There is growing evidence that ketamine can cause urologic complications, although this is primarily from animal studies and chronic recreational use by humans. Urothelial toxicity is potentially explained by high concentrations of ketamine metabolites in urine. Ketamine-induced cystitis and significant urinary retention have been described and manifested as dysuria, hematuria, and postmicturition pain. Severe ulcerative cystitis has been documented in chronic users of at least 3 months.48 Ex vivo studies have shown that ketamine (1 mmol/L) applied to human urothelial cells generates dose-related cytotoxic effects by inducing the intrinsic apoptotic pathway.49 Moreover, it appears that ketamine or its metabolites induces microvascular changes in the bladder and possibly the kidney, causing an autoimmune reaction against the bladder urothelium and submucosa.50 Studies of esketamine, approved by the FDA for treatment of refractory depression at doses ranging from 0.25 to 0.5 mg/kg, suggest use of single or repeated doses is unlikely to cause urothelial toxicity.51
Because of the various risks described, monitoring during ketamine infusions is common, although the data regarding the findings and need for monitoring vary.52 The Guidelines for Safe Administration of Low-dose Ketamine from the Department of Health of the Commonwealth of Pennsylvania recommend monitoring pulse oximetry, blood pressure, neurologic function, and telemetry (ECG), at a minimum.53
Migraine and mood disorders are highly comorbid conditions, both of which appear responsive to ketamine treatment, which raises the need for more research into the role of the glutamatergic pathway in migraine pathophysiology, as has been done for major depressive disorder and stress processing. Ketamine use for the treatment of refractory chronic headache is a treatment that is being used with increasing frequency, raising the need for long-term safety data and outcomes as well as head-to-head comparison studies. At what point in the course of selecting migraine treatments ketamine should be considered remains in question. Should ketamine be reserved for the most refractory headache disorders or introduced earlier in the treatment algorithm with more liberal use? Another question is how to select those who would benefit most from ketamine. There also is a question of whether ketamine administration should be reserved for inpatient use or can be considered for outpatient treatment with dosing via tinctures, sublingual tablets, lozenges, or nasal sprays.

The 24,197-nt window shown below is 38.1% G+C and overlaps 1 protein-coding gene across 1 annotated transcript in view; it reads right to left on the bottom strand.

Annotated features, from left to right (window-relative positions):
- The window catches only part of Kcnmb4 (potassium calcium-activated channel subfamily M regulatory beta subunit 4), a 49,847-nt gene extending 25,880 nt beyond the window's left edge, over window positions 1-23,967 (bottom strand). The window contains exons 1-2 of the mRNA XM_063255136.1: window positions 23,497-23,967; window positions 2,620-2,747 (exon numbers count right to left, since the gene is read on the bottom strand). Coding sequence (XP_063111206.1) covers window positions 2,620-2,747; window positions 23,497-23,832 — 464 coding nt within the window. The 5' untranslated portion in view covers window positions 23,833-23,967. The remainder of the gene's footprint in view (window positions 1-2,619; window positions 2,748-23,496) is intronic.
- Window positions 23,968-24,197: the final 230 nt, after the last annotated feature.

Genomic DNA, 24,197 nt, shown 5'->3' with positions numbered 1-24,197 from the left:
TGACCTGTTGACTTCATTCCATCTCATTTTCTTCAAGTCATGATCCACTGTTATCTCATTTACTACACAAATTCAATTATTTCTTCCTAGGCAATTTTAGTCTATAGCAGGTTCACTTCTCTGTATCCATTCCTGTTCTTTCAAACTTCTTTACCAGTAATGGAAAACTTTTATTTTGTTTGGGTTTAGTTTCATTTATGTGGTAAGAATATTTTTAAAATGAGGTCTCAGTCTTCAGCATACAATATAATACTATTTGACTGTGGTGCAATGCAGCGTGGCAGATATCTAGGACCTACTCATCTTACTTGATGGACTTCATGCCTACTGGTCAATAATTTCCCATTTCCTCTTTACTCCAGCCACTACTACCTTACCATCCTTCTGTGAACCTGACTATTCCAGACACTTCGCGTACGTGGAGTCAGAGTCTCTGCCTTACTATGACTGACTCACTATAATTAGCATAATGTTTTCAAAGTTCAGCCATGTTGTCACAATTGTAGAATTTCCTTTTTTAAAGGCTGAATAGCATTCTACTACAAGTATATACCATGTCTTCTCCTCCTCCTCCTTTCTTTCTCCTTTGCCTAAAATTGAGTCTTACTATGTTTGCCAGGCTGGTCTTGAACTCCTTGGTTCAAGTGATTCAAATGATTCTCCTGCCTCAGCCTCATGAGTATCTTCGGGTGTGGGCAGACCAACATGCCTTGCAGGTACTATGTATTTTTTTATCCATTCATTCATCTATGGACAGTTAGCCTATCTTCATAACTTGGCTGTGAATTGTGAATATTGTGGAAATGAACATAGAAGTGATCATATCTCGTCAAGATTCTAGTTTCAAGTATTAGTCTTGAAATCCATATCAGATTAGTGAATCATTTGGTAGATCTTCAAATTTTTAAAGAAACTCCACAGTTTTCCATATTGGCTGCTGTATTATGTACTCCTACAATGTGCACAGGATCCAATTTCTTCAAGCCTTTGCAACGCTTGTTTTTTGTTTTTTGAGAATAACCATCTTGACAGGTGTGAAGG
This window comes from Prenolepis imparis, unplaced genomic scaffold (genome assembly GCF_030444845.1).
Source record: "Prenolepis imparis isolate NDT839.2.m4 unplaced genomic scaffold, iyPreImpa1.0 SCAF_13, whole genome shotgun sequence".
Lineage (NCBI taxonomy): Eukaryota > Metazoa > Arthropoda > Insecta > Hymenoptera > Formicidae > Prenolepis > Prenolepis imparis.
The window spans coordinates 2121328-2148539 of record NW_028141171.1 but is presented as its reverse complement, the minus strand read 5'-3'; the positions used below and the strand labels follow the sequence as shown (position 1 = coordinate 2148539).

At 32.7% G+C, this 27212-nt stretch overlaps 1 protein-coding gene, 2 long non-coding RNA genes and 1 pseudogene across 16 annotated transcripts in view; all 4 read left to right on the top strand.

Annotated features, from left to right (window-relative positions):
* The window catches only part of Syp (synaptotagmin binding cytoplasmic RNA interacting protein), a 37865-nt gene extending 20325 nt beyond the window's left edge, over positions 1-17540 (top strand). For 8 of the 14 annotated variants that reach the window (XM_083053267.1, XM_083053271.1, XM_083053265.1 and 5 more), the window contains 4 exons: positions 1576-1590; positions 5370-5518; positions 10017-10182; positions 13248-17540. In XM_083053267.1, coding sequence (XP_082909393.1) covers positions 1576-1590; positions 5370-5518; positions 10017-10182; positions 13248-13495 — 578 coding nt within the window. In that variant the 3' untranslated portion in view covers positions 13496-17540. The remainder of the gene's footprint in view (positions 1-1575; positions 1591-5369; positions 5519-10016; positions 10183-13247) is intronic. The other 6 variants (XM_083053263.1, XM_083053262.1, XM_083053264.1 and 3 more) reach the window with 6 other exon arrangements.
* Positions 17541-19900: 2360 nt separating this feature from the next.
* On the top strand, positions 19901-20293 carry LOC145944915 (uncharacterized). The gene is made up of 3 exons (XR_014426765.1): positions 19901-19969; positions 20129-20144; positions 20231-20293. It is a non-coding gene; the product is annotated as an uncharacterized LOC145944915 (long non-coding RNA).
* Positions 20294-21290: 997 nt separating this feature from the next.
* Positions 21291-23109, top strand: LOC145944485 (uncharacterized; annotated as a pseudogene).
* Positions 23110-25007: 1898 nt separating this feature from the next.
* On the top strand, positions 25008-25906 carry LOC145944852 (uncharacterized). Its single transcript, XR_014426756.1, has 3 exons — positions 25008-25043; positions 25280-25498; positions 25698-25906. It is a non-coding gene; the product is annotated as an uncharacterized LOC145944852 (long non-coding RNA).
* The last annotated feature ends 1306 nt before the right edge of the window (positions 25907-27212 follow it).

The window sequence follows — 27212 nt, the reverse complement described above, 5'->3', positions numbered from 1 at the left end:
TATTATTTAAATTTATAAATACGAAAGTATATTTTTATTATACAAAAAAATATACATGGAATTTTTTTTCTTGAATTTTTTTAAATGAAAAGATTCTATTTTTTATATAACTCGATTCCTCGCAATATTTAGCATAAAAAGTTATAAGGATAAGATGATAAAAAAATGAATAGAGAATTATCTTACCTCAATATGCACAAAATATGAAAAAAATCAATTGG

VIEW REFERENCES and DISCLOSURES
Marianna Vinokur, DO
Center for Headache and Facial Pain
Icahn School of Medicine at Mount Sinai
New York, NY
Fred Cohen, MD
Center for Headache and Facial Pain
Icahn School of Medicine at Mount Sinai
New York, NY
Patrick Sullivan, DO
Initia Nova Medical Solutions
Neurologic Emergency Department
Global Neurosciences Institute
Crozer-Chester Medical Center
Michael J. Marmura, MD
Associate Professor, Co-Director, and Outpatient Director
Department of Neurology
Thomas Jefferson University
Jefferson Headache Center